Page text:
“We really want to make sure we’re fulfilling the needs of New Yorkers wherever they live,” said Sarfraz Maredia, Uber’s general manager for the Northeast. “Taxis have long ignored some of these communities.”
Mr. Maredia said that Uber complements the public transit system, especially in “transit deserts” outside Manhattan where subway stations and bus stops are far apart. Uber cars ferry riders from their homes to the closest station, or provide a one-way alternative.
Other ride-hail apps, like Lyft and Via, are also finding customers beyond Manhattan. Just over half of pickups on Lyft, not including the airports, now come from outside Manhattan. It has stationed its operations staff in Queens, where it also has a driver support center, and hosts monthly social events for drivers in Brooklyn. Lyft is the official rideshare partner of Barclays Center, offering up to $10 off the first two rides to the arena. Other promotions have included 50 percent off 10 rides in the boroughs outside Manhattan.
Inside the Uber center in the Bronx where in one neighborhood, Soundview, Uber pickups grew to 6,132 a week in August from 1,189 the year before. Credit Hiroko Masuike/The New York Times ___________________________________________
Via, which started in Manhattan, has branched out to Downtown Brooklyn and Brooklyn Heights, Williamsburg and Greenpoint, and to Long Island City in Queens. It also has a driver center in Queens, and has dangled a $5.95 flat fee for rides between Brooklyn and Manhattan, $7.95 for rides between Long Island City and Manhattan, and $5 for rides within Brooklyn.
Meera Joshi, the commissioner of the city’s Taxi and Limousine Commission, said all these new choices have improved the transportation landscape. “More options expand mobility for passengers, and they become a greater part of our city’s social and economic life,” she said.
There are about 61,000 black cars providing rides for Uber, though they may also work for the other apps, too. In contrast, yellow taxis are capped at 13,587.
Though more for-hire cars means worse traffic in some neighborhoods, Bruce Schaller, a transportation consultant who has found that the ride-hail apps contribute to congestion, said that their expansion outside Manhattan was generally positive. “I think the incremental increase in traffic is way overshadowed by the improvement in mobility in these neighborhoods,” he said.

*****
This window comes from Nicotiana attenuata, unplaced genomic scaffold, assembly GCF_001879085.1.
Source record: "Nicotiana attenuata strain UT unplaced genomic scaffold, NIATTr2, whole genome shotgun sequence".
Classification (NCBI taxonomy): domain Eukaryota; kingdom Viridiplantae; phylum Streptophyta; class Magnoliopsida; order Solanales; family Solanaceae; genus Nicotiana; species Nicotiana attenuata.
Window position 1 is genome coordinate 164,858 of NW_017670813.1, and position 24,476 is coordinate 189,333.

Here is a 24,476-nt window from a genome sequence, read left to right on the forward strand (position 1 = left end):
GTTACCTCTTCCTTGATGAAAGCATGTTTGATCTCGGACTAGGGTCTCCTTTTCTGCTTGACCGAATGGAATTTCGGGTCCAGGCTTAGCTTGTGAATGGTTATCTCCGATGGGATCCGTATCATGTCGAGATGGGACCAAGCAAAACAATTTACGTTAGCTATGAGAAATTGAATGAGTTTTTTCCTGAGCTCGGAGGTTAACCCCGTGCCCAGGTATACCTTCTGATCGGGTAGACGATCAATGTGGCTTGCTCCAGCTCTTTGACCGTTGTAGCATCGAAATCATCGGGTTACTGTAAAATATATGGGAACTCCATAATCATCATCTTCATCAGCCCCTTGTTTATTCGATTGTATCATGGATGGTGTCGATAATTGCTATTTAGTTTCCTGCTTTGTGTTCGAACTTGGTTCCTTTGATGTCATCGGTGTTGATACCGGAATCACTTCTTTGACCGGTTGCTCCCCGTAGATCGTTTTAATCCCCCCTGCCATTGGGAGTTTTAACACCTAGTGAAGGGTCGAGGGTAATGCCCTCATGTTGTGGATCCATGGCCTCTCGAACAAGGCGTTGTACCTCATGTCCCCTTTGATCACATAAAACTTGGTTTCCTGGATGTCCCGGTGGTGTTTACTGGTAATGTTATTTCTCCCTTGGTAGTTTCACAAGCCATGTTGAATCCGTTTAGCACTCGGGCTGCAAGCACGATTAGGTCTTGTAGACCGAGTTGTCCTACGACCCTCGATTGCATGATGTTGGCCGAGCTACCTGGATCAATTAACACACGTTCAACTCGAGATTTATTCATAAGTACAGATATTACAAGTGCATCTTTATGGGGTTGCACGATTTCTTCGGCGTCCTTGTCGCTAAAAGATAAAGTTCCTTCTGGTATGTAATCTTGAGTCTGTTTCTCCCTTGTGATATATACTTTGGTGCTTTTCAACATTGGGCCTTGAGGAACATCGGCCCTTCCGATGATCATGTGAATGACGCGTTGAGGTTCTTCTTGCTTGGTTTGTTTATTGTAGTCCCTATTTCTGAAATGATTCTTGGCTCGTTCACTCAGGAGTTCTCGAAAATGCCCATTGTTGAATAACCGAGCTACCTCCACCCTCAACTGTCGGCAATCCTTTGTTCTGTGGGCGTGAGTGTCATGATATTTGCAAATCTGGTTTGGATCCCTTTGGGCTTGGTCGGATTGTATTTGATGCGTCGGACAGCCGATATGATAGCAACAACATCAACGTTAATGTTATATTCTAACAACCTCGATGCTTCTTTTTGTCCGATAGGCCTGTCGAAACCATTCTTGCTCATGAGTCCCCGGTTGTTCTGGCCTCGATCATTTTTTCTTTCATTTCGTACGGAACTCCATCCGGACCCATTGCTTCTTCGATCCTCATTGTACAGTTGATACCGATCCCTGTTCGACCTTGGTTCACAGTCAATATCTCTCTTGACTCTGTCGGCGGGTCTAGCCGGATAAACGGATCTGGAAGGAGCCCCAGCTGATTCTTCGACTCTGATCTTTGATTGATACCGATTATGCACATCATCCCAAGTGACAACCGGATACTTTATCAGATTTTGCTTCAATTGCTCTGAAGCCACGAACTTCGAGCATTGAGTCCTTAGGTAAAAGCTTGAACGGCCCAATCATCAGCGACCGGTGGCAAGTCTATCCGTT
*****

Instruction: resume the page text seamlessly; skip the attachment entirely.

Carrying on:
Just as the apps have upended the yellow taxi industry, their expansion has hurt the green taxis, which were started in 2013 to serve northern Manhattan and the other boroughs, and neighborhood livery services. Currently, there are 4,251 green taxis on the road; in July, the green taxis provided an average of 29,503 daily rides, down from 42,979 the year before.
Sergio Sanchez, who once owned five green taxis, said Uber siphoned off his drivers with hefty signing bonuses and other incentives, and won over riders with heavily discounted rides. “People were standing on the corners waiting for Uber,” he said. “The green taxis were invisible, like they weren’t even there.”
Uber has seen its ridership increase in many minority neighborhoods that residents say taxis have long shunned. Ride-hailing apps have also become popular in areas that are far from subway stations. Credit Dave Sanders for The New York Times _______________________________
Mr. Sanchez said he simply could not compete and his taxis were repossessed by his lenders. He now drives for Via.
Some livery services have banded together against the threat from Uber and the others, pooling their cars and creating a unified network to ensure that there is always a car available to pick up a passenger. Jose Altamirano, the president of the Livery Base Owners Association, said that may not be enough if the apps continue to rapidly expand. “If they go up, we’ll go down,” he said. “There’s only so many customers.”
The ride-hail apps have not only benefited passengers but also drivers, many of whom are immigrants with few good job options. At the Bronx driver center, which opened in February, 2,000 drivers come through the door every week.